DIR/WRI: Joby Harold • PRO: Jason Kliot, John Penotti, Fisher Stevens, Joana Vicente • DOP: Russell Carpenter • ED: Craig McKay • DES: Dina Goldman • CAST: Hayden Christensen, Jessica Alba, Terrence Howard, Lena Olin

Poor Jessica Alba. It seems no matter how many films she stars in, none of them ever really seem to set the world alight (Sin City perhaps being the only exception). True to this pattern, Awake, the directorial debut of Joby Harold, will fail to do so either. Working on a rather interesting premise – that of patient, Clay Beresford (played by Hayden Christensen), still being awake during an operation, in a state of ‘anesthetic awareness’. The film opens with figures for the numbers of patients who encounter this every year – ‘Every year, one in 700 people wake up during surgery’ – and indeed this is a scary notion for anybody who has had surgery or may need to in the future. Yet, soon into Awake, Harold’s script loses focus and purpose and what started as an interesting examination of an altogether unnerving personal experience turns into a messy, stunted thriller.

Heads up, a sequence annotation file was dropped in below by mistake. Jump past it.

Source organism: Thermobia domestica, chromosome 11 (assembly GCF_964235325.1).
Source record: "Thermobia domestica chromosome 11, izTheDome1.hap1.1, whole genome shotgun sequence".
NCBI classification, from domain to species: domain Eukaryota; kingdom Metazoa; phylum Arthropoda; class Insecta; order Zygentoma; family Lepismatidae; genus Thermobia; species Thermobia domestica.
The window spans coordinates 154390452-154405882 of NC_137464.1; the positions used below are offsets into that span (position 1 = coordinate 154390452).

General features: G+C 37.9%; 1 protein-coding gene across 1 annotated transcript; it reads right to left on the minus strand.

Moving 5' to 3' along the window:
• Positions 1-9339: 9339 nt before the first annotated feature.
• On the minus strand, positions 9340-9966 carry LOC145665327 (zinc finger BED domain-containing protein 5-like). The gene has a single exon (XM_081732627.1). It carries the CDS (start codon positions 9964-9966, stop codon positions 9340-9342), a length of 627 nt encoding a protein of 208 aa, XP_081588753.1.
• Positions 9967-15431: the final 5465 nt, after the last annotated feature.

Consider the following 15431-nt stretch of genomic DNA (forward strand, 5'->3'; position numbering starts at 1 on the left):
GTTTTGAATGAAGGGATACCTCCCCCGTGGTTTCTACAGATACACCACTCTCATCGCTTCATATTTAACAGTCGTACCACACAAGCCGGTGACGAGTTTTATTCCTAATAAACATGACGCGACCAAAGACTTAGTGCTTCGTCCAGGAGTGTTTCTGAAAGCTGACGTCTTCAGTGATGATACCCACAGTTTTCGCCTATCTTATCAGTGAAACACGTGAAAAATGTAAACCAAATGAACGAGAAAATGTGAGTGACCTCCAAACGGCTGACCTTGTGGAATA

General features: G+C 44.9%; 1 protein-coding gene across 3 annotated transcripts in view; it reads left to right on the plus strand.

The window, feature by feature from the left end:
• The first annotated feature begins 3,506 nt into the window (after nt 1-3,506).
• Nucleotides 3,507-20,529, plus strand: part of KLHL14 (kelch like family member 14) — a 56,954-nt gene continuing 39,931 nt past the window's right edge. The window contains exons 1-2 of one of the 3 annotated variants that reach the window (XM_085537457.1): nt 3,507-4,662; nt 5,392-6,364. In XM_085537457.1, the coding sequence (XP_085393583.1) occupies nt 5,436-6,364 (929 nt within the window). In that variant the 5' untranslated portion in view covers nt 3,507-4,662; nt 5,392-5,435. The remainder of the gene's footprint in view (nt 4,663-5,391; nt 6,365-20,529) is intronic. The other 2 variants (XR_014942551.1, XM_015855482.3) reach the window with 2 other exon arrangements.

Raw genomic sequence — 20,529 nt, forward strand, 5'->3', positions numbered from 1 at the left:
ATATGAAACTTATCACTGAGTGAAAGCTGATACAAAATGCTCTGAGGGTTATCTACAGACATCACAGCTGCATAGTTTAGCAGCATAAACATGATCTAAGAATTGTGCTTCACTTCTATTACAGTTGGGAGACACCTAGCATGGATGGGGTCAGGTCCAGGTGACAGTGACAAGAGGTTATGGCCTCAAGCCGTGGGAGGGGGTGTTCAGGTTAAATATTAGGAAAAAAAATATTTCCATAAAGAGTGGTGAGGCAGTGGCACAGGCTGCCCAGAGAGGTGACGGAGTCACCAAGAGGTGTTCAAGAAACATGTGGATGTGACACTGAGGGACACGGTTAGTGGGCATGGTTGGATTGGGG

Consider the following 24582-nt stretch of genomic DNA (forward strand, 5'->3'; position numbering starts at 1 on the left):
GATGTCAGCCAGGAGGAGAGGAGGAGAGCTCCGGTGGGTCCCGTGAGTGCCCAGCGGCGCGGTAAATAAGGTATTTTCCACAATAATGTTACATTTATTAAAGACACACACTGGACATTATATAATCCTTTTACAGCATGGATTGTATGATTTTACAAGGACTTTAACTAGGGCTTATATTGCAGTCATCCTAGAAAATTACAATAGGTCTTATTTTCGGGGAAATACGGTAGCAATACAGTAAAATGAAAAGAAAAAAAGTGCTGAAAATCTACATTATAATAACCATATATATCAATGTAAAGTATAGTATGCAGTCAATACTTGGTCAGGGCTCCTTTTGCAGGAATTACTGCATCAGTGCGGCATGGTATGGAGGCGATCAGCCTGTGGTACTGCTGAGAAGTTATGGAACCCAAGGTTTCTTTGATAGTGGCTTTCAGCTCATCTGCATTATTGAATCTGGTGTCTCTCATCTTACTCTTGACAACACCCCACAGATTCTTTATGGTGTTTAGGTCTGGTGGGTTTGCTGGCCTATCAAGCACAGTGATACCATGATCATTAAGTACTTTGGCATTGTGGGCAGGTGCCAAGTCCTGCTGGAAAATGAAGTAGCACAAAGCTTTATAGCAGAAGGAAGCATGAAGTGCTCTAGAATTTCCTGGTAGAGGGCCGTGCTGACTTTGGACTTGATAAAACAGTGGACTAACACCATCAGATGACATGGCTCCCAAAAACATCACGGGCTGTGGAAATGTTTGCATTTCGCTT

While Joby Harold’s script suffers from a lack of direction and proper structure, the characters on show are all so underwritten and two-dimensional that come the film’s not altogether spectacular but somewhat interesting plot twists, the audience will care very little. Christensen, playing the film’s protagonist Clay Berseford, a young billionaire, is rather wooden and that monotone voice of his, so irritating in the Star Wars trilogy, comes back to haunt the viewer once again. His performance seems committed, but the script gives him so little to work with it that it’s no surprise his performance comes off uncommitted. The same goes for the film’s other stars, Jessica Alba as his wife, Sam Lockwood and Terence Howard as his best friend Dr. Jack Harper (Clay clearly doesn’t have many on the basis of their friendship). Awake isn’t terrible yet much of the blame for the film’s faults must lie with director and scriptwriter Harold. The romance between Alba’s character and Christensen’s is stunted and awkward and Lena Olin as Lillith Beresford, Clay’s mother, is perhaps the only person to come out of Awake with their acting credentials improved. Harold abandons what appeared the initial premise of the film, a worrying operation situation, being awake while under the knife, to pursue an ill-thought out thriller of double-crosses and triple-crosses. Unfortunately, many of the twists are signposted in advance and all of the characters suffer from Harold’s lack of directorial focus. In the midst of Awake, a good story was waiting to be told but got muddled as Harold tried to weave a thriller with little or no script. One hopes Christensen, Howard and indeed Alba make better career choices in the future. Too many more of these and they may all fall off the Hollywood radar.